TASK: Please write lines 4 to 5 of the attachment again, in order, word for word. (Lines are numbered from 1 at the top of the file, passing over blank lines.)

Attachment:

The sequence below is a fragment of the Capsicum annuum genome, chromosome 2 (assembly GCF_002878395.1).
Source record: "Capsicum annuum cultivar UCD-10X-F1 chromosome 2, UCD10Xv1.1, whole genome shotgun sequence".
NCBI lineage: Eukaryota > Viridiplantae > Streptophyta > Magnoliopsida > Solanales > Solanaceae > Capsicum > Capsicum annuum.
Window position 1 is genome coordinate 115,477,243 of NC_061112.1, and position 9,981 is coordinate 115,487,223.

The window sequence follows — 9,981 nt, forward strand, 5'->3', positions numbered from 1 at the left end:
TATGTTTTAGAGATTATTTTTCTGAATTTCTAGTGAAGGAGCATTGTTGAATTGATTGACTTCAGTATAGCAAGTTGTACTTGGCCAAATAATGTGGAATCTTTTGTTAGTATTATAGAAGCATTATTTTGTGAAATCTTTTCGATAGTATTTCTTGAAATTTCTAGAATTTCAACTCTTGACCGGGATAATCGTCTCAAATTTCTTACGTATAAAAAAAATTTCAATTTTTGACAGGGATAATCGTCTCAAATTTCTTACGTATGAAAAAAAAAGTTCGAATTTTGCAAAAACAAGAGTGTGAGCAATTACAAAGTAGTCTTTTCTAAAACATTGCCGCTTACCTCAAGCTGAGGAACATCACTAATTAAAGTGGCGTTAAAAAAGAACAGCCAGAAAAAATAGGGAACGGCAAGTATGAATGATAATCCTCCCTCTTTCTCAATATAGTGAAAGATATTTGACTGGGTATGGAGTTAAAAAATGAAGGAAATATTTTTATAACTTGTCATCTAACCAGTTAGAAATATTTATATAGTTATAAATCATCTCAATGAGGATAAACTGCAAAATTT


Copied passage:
Window position 1 is genome coordinate 115,477,243 of NC_061112.1, and position 9,981 is coordinate 115,487,223.

The window sequence follows — 9,981 nt, forward strand, 5'->3', positions numbered from 1 at the left end: